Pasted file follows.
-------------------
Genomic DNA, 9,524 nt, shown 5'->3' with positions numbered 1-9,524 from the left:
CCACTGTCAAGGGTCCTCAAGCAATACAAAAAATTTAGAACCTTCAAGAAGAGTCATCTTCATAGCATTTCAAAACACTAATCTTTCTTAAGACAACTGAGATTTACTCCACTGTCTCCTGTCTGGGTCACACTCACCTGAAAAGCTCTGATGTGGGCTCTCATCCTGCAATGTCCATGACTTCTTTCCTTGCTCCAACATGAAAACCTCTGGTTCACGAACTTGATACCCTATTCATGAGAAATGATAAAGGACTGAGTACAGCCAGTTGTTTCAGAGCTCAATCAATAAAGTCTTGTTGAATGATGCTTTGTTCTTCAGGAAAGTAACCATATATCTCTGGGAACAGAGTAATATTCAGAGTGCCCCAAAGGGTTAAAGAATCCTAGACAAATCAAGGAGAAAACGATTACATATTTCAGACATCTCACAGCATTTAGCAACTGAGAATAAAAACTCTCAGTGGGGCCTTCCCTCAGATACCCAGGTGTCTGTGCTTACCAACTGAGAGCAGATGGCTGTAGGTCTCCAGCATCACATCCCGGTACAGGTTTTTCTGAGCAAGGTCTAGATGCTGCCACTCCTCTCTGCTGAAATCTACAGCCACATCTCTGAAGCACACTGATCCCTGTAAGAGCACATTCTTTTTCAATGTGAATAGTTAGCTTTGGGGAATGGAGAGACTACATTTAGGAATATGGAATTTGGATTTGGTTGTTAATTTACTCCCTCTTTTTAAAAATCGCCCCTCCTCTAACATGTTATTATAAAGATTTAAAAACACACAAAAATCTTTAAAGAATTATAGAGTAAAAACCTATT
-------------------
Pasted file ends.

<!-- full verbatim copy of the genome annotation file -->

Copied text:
Genomic DNA, 9,524 nt, shown 5'->3' with positions numbered 1-9,524 from the left:
CCACTGTCAAGGGTCCTCAAGCAATACAAAAAATTTAGAACCTTCAAGAAGAGTCATCTTCATAGCATTTCAAAACACTAATCTTTCTTAAGACAACTGAGATTTACTCCACTGTCTCCTGTCTGGGTCACACTCACCTGAAAAGCTCTGATGTGGGCTCTCATCCTGCAATGTCCATGACTTCTTTCCTTGCTCCAACATGAAAACCTCTGGTTCACGAACTTGATACCCTATTCATGAGAAATGATAAAGGACTGAGTACAGCCAGTTGTTTCAGAGCTCAATCAATAAAGTCTTGTTGAATGATGCTTTGTTCTTCAGGAAAGTAACCATATATCTCTGGGAACAGAGTAATATTCAGAGTGCCCCAAAGGGTTAAAGAATCCTAGACAAATCAAGGAGAAAACGATTACATATTTCAGACATCTCACAGCATTTAGCAACTGAGAATAAAAACTCTCAGTGGGGCCTTCCCTCAGATACCCAGGTGTCTGTGCTTACCAACTGAGAGCAGATGGCTGTAGGTCTCCAGCATCACATCCCGGTACAGGTTTTTCTGAGCAAGGTCTAGATGCTGCCACTCCTCTCTGCTGAAATCTACAGCCACATCTCTGAAGCACACTGATCCCTGTAAGAGCACATTCTTTTTCAATGTGAATAGTTAGCTTTGGGGAATGGAGAGACTACATTTAGGAATATGGAATTTGGATTTGGTTGTTAATTTACTCCCTCTTTTTAAAAATCGCCCCTCCTCTAACATGTTATTATAAAGATTTAAAAACACACAAAAATCTTTAAAGAATTATAGAGTAAAAACCTATT